Bobby flipped a cigarette to his mouth, trying to catch it mid-flight. He missed it and had to frantically rescue it before it fell to the ground. With a second try, he snagged the cigarette like a trained seal catching a fish reward. “Oawh! Oawh!” he barked, clapping the backs of his hands like flippers. He then pulled matches from his pocket and with one hand, opened the matchbook cover, folded over a match, and struck it with a magician’s precision. The match flared with a hiss and lit the cigarette, flooding Bobby’s young lungs with smoke. “Ahh,” Bobby sighed. “Cigarettes, what any thirteen year old needs to grow up big and strong.” Bobby laughed at this. “Cigarettes…” he coughed a laugh mingled with smoke, “…big and strong. I love it.” He stopped, lifted his arms, and with his best Elvis voice and curled lip, said, “Thank-ya. Thank-ya very much.”
Bobby began his evening stroll again, rolling the cigarette pack in the sleeve of his t-shirt. On the t-shirt was the drawing of a bearded man with a beret seemingly orbiting the Earth. A caption read: BEAT-SPUTNIK IS OUT THERE. Ginger continued to follow Bobby into the woods, still with seemingly great interest. Perhaps trying to figure out why Bobby McFarland was just so mean. “Oawh! Oawh!” Bobby barked in his seal voice, bending over and thrusting his freckle-strewn face at the dog, his features cutting into his big, round head like a jack-o’-lantern. Ginger cocked its head in a questioning manner. Bobby yanked his hand up, as if going to strike the dog. Ginger backed away with confused hurt in its eyes. “Ginger’s such a wimpy name for a boy dog,” Bobby said. He then continued deeper into the woods. Ginger following him.
Night had almost taken over the woods. The shadows deepening. Bobby finished his cigarette, flicking it off into the trees, and he said, “Smokey the Bear says, only you can cause good forest fires.” Bobby laughed. That was a good one, he really liked that one. “Only you can cause good forest fires, that’s rich.” Stopping, Bobby lifted his hands in the air, and with curled lip, once again said, “Thank-ya. Thank-ya very much.”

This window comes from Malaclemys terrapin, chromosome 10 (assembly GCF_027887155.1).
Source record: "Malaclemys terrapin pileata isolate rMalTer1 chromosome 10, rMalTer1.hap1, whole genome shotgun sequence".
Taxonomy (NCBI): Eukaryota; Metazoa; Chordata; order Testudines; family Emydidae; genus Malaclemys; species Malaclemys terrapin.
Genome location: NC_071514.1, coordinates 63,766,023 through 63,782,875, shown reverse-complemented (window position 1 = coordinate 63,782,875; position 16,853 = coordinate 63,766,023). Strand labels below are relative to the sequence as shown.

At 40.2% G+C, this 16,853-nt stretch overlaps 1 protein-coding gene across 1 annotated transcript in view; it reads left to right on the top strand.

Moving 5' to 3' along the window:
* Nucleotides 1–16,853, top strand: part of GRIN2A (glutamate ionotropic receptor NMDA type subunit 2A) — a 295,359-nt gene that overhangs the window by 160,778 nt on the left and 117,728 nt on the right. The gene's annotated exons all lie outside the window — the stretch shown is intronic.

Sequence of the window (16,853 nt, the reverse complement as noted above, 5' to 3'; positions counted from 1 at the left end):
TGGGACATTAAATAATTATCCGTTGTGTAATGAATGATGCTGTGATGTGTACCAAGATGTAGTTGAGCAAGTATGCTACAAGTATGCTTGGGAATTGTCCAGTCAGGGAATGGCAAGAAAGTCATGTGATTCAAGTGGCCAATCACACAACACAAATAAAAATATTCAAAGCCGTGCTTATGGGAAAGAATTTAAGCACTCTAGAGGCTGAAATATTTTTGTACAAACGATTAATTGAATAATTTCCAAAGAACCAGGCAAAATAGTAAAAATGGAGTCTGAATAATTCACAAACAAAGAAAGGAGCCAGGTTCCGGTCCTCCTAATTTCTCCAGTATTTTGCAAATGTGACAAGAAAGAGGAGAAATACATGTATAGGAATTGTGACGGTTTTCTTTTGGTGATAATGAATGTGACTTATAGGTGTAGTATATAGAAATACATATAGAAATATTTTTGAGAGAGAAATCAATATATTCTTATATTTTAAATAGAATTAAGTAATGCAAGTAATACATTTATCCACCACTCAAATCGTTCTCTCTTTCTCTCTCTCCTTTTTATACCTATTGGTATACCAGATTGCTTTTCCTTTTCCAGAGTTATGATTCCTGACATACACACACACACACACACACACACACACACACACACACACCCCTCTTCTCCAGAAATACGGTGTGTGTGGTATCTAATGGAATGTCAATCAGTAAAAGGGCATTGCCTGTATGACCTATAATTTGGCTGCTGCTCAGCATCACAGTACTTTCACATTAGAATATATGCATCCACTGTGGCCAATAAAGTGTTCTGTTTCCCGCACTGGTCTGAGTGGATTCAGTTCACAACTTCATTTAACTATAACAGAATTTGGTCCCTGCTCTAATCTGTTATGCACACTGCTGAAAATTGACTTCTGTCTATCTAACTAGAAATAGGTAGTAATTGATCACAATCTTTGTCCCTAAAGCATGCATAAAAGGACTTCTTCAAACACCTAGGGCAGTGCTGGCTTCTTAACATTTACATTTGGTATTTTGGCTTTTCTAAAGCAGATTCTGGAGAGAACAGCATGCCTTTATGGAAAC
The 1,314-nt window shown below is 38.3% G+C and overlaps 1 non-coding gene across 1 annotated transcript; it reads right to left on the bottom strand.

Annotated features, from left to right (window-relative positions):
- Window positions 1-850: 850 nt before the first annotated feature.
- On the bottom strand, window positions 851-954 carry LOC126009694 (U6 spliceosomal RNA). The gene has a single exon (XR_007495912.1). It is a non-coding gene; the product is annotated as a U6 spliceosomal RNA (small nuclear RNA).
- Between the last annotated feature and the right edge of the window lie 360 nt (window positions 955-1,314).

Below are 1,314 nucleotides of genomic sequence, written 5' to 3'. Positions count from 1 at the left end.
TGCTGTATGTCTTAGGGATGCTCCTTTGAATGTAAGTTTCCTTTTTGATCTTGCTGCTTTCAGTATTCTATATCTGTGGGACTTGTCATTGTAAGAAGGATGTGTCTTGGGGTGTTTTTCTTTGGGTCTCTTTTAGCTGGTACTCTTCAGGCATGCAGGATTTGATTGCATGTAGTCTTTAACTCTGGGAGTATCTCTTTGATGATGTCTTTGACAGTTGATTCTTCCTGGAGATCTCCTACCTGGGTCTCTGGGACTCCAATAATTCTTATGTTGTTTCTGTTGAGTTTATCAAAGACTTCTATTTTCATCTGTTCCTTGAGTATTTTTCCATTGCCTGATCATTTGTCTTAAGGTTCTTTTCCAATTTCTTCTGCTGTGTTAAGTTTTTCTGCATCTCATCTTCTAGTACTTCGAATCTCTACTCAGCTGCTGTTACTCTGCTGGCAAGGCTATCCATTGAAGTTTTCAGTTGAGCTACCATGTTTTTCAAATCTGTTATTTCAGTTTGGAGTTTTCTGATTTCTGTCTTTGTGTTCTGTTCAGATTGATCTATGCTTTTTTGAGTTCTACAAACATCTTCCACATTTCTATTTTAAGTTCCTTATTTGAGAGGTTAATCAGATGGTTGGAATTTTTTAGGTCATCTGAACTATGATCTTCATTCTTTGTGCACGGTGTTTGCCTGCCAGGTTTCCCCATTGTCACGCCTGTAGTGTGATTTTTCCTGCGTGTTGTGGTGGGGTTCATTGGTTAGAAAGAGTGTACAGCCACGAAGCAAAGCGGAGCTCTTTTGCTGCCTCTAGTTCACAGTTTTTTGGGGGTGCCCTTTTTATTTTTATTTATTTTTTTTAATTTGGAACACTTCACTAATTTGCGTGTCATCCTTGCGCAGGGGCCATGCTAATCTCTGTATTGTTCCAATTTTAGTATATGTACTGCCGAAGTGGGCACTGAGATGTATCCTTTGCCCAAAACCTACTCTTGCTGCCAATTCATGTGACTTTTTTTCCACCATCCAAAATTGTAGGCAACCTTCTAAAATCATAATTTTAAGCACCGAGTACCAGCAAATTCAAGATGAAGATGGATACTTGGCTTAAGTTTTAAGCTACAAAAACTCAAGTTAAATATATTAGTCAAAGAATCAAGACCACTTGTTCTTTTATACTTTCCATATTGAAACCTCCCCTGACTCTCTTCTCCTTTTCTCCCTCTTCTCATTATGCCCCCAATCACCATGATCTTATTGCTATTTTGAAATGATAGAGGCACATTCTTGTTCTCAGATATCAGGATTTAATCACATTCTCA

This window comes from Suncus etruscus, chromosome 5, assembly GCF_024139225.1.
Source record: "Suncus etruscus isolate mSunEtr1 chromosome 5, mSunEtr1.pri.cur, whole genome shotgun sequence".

Bobby tried to take his next step, but his foot seemed stuck to the ground. He tried shifting his weight to rewind his last step, but his other foot wouldn’t budge either. He grabbed his right thigh, trying to pull it forward, but it felt as though his feet had sunk into cement. “What the…” he said to himself. He looked at Ginger.
The dog cocked its head.
“What’re you looking at?” Bobby said.
But Ginger only cocked its head again, watching.
Bobby bent over to examine his sneakers. “What’s going on here?” he said, trying to pry his fingers under the soles. He untied the sneakers and attempted to pull his feet from them, but it felt as though his feet had grown right through the sneakers’ bottoms, attaching to the ground. “What is…”
Bobby’s toes shot through the fronts of his sneakers, bursting from the canvass, stretching before him like snakes. Bobby squealed as his toes slithered and writhed, and then burrowed deep below ground.
“What’s happening?” he asked Ginger.
The dog sat on its haunches like a person sitting to watch breaking news on television.
“Oh God,” Bobby said, his knees drawing together, his legs fusing into a solid form, becoming a texture like bark. Bobby gave one, final scream, raising his arms, his fingers shooting out, extending from his hands, stretching and twisting, the top of his head exploding into a bouquet of branches and twigs.
In the middle of the forest stood a new tree. Ginger rose from its haunches, tentatively approached the trunk, sniffed at it, and with a twinkle in its eye and lift of its leg, it urinated on the gray bark before trotting off for home.